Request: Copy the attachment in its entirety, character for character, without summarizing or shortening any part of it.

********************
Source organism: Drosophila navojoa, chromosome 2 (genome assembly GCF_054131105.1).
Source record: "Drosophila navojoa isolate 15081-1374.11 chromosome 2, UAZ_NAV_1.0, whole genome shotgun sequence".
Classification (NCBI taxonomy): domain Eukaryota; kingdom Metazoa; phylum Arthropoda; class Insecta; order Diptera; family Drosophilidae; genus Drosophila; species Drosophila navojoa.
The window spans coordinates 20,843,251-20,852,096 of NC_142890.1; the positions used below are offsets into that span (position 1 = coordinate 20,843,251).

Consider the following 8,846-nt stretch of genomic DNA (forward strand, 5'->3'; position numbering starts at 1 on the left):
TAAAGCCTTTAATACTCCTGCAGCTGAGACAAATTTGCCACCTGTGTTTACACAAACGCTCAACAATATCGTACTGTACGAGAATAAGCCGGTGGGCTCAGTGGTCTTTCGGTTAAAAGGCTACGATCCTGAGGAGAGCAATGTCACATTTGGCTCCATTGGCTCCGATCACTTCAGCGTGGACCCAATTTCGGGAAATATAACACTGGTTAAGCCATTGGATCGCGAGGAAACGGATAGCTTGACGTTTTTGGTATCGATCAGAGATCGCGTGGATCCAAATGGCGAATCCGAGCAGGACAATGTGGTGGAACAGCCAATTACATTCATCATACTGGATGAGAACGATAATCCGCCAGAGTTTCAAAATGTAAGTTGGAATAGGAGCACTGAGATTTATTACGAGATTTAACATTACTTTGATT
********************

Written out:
Source organism: Drosophila navojoa, chromosome 2 (genome assembly GCF_054131105.1).
Source record: "Drosophila navojoa isolate 15081-1374.11 chromosome 2, UAZ_NAV_1.0, whole genome shotgun sequence".
Classification (NCBI taxonomy): domain Eukaryota; kingdom Metazoa; phylum Arthropoda; class Insecta; order Diptera; family Drosophilidae; genus Drosophila; species Drosophila navojoa.
The window spans coordinates 20,843,251-20,852,096 of NC_142890.1; the positions used below are offsets into that span (position 1 = coordinate 20,843,251).

Consider the following 8,846-nt stretch of genomic DNA (forward strand, 5'->3'; position numbering starts at 1 on the left):
TAAAGCCTTTAATACTCCTGCAGCTGAGACAAATTTGCCACCTGTGTTTACACAAACGCTCAACAATATCGTACTGTACGAGAATAAGCCGGTGGGCTCAGTGGTCTTTCGGTTAAAAGGCTACGATCCTGAGGAGAGCAATGTCACATTTGGCTCCATTGGCTCCGATCACTTCAGCGTGGACCCAATTTCGGGAAATATAACACTGGTTAAGCCATTGGATCGCGAGGAAACGGATAGCTTGACGTTTTTGGTATCGATCAGAGATCGCGTGGATCCAAATGGCGAATCCGAGCAGGACAATGTGGTGGAACAGCCAATTACATTCATCATACTGGATGAGAACGATAATCCGCCAGAGTTTCAAAATGTAAGTTGGAATAGGAGCACTGAGATTTATTACGAGATTTAACATTACTTTGATT